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Something happened in the 60s with that it was so much in the air that there is a possibility for the new independent sort of, young filmmakers to succeed and to really change cinema at the end of the 60s, that's when we created The New American Cinema Group. And there was Rogosin, and there was Shirley Clark and there was de Antonio, there was Peter Bogdanovich, Robert Frank, a lot of sort of- of young ready and energetic people. But and each of them made one, some made two films, but it did not progress, and that's where it stopped. And it's still not clear why, why it never, never progressed any further because I could really, excuse me- I don't know what this has to do with this project, but I can, my theory is that I was revealed by the facts of little facts, for instance, that throws light into why it failed, that they were too independent, that they, there was no real yet audience for those films, so and when they, but they all had illusions that their films will be successful, people will like them and that Hollywood companies, production would support them. But when they had a chance, like Shirley Clark, Roger Corman said okay, we'll sponsor your film and it wrote, use my studios and make a film. She goes, here is her chance. In two, three days she comes back. The second day of shooting some they clash. Shirley said I, this is the way I want to do and Roger and his advisors there was, oh this, this, don't, but oh, oh. They just clash like that and Shirley said, no, I'm not there. I do my way or you do it your way, and she left. So it was none of them, I mean you can imagine Emile De Antonio compromising, listening what anybody will say. He will do his own way or the same with Rogosin, the same with Adolfas, the same with, with Morris Engel with all of them. They were totally unwilling to compromise and they just wanted to do their own way. And, and I think it's in that that they fail what they, they all their careers or whatever ended with that because nobody wanted to sponsor, like, and they had to remain on- that's ok, Shirley Clark managed to make like "A Portrait of Jason" because it was very cheap but you know, this is not some public big, big film for wide audiences. And Adolfas stopped when he wrote two or three scripts for like musicals and, and he could not, and they had to be filmed in North Africa and he could not reduce the budget beyond, below one million. So, that ended his career because if it would be 100,000, 50,000 it could have continued. No, his scripts asked for much more than that. The same with Shirley, the same Rogosin the same- and that was the end of that American New Wave. Another problem with them was, when the Filmmakers Cooperative was created, all the low budget filmmakers joined and we were all together and it grew and exploded and we created our own outlets, hundreds of them and it still exists. And that did not bring money but it sort of helped the, the, their spirits you know the, the whole movement. While the budgeted filmmakers, de Antonio, Shirley Clark, Rogosin, they refused to join. They said, said no I had, you know big arguments with them, just let's stick together and then we can together develop outlets and, no, they said, we, we, we have our films for wider audiences, we need promotion advertising. You see, our principle is not to advertise, not to promote the films themselves will gain, will promote themselves. No, so they did not join and that was their second mistake, second crucial mistake. Because if they would have joined I think they would, could have developed a national and international network of outlets.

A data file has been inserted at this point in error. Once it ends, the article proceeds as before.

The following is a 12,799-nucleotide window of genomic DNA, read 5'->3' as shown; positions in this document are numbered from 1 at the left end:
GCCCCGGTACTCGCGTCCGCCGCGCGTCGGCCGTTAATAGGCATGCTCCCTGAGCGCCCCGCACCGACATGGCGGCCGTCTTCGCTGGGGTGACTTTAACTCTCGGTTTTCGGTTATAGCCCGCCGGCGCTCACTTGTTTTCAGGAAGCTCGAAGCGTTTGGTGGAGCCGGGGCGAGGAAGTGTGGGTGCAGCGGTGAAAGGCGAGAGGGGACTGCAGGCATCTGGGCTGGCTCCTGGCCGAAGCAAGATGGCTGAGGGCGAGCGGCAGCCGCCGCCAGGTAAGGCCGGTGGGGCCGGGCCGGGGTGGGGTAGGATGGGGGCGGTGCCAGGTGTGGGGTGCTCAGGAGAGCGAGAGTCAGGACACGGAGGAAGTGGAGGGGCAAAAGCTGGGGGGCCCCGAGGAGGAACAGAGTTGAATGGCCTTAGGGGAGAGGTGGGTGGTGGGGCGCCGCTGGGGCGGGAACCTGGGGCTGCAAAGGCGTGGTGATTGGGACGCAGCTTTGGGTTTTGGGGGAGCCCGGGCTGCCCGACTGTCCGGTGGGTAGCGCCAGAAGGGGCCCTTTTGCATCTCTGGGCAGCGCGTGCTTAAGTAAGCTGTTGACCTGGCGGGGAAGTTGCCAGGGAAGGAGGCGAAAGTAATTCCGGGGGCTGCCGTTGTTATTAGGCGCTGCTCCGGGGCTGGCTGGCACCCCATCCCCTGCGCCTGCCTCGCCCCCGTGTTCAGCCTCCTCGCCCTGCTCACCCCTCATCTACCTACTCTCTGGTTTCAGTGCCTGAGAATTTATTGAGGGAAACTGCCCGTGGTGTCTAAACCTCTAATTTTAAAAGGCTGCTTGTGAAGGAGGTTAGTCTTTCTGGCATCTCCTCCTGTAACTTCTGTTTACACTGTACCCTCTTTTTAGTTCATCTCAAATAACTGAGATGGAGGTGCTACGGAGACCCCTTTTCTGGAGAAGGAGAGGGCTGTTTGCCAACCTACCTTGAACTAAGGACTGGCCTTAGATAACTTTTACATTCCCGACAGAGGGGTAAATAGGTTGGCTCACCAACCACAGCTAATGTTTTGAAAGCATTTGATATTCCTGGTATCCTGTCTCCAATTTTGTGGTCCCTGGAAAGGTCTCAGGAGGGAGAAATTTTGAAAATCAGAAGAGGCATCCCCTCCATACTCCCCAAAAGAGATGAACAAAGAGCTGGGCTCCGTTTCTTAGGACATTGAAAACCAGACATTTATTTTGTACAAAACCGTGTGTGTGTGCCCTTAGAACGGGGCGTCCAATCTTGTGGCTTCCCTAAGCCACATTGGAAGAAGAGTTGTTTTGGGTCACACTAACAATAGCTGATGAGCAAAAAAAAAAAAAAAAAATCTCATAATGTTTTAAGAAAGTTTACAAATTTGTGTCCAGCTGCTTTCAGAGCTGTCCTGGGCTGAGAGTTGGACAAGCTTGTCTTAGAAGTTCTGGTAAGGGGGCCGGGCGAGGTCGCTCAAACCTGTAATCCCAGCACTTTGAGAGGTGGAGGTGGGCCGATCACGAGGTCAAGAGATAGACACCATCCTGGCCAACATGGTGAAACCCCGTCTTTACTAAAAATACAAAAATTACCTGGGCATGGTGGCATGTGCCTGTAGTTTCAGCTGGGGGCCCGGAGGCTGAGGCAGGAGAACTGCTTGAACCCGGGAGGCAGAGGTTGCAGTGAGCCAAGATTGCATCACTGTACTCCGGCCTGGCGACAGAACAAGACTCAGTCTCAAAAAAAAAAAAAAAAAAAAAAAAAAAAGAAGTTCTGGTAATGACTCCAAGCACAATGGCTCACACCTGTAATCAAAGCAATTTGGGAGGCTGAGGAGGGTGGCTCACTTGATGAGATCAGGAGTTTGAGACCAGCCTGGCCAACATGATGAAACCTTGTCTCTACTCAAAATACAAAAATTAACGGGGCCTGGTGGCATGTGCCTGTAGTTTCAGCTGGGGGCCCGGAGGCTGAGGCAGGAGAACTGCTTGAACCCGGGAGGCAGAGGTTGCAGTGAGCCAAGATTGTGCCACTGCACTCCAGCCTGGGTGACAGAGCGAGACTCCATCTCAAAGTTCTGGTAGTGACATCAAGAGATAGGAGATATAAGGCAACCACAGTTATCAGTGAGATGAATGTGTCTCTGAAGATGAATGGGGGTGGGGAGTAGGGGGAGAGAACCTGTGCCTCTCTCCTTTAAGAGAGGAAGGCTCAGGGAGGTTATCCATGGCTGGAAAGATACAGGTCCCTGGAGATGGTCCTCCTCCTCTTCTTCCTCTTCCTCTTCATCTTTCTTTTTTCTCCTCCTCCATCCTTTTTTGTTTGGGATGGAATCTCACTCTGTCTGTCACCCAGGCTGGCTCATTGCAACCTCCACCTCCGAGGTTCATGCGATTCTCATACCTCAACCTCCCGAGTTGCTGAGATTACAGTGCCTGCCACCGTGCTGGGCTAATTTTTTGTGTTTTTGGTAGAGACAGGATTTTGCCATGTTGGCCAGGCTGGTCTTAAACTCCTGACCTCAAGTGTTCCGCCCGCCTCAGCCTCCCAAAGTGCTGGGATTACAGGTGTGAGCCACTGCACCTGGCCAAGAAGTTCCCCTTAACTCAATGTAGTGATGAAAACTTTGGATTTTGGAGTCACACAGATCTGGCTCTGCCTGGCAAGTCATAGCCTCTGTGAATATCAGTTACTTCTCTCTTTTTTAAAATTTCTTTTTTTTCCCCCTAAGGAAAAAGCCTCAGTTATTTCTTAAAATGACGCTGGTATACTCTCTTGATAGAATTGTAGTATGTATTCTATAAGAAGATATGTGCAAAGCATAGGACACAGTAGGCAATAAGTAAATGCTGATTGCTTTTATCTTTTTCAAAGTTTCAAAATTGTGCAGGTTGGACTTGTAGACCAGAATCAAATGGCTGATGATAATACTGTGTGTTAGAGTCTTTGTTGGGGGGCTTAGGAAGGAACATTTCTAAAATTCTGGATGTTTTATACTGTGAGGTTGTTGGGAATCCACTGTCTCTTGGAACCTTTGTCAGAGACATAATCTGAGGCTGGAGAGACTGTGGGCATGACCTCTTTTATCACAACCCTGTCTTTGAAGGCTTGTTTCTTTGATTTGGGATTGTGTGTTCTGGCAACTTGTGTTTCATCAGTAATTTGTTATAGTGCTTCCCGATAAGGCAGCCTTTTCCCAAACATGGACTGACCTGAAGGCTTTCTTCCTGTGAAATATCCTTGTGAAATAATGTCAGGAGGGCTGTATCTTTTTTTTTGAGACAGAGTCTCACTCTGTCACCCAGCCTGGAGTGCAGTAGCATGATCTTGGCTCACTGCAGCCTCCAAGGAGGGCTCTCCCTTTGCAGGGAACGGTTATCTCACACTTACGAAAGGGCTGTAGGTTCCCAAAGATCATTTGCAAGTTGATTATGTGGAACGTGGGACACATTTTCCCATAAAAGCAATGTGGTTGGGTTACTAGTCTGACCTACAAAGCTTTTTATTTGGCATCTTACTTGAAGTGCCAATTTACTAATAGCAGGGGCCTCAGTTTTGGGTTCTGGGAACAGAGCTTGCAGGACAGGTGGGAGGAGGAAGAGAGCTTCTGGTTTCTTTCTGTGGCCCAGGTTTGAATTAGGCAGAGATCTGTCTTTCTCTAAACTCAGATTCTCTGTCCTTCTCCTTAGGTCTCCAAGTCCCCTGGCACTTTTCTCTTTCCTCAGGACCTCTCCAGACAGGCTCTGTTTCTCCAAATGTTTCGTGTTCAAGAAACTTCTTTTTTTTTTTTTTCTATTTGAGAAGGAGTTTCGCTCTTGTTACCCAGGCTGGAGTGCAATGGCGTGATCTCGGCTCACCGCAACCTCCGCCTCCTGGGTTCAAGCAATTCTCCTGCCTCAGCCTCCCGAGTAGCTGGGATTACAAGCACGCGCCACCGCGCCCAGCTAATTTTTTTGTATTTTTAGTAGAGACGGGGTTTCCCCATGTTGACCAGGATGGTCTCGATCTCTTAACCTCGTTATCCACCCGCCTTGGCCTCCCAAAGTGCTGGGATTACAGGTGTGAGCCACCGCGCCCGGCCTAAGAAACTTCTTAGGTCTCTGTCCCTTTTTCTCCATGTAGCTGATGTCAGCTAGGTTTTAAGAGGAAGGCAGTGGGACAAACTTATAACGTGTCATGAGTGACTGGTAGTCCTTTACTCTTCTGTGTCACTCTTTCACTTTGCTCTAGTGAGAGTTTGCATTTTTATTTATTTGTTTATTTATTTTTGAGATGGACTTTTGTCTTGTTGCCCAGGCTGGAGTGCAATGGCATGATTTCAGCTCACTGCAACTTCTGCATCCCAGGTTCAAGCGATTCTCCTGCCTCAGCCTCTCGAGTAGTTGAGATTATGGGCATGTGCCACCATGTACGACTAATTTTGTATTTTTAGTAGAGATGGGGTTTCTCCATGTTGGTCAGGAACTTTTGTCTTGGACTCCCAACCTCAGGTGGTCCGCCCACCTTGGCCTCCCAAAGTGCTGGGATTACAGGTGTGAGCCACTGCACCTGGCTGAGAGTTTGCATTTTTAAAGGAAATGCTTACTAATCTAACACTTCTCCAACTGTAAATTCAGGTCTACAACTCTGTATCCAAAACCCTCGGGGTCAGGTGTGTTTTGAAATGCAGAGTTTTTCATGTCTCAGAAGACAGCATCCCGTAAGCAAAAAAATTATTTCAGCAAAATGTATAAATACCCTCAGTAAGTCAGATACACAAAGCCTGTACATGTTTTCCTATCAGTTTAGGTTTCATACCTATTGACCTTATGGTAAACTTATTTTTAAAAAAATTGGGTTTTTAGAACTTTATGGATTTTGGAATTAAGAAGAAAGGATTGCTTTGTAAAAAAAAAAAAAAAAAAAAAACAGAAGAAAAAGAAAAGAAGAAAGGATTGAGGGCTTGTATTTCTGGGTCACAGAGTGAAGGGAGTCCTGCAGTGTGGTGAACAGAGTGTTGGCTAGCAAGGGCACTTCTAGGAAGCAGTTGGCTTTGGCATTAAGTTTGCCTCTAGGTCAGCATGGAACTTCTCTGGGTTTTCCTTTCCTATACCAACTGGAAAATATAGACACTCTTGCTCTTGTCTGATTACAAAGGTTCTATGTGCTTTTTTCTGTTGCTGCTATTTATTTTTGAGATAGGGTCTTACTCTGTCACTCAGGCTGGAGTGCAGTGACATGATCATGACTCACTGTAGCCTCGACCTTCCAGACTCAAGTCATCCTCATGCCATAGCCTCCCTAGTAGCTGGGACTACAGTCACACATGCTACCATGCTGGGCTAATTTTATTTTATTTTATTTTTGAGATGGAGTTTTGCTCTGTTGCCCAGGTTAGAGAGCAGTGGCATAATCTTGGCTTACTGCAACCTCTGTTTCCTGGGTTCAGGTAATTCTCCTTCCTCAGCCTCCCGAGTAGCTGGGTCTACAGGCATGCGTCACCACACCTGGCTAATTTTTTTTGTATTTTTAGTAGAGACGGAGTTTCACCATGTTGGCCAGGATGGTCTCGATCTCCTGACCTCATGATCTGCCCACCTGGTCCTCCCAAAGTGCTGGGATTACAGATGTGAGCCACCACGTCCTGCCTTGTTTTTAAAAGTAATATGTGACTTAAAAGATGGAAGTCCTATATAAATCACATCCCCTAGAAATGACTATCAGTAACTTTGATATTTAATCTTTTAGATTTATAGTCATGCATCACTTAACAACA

Jonas Mekas (1922-2019), Lithuanian-born poet, philosopher and film-maker, set up film collectives, the Anthology Film Archive, published filmzines and made hundreds of films, all contributing to his title as 'the godfather of American avant-garde cinema'. He emigrated to America after escaping from a forced labour camp in Germany in 1945.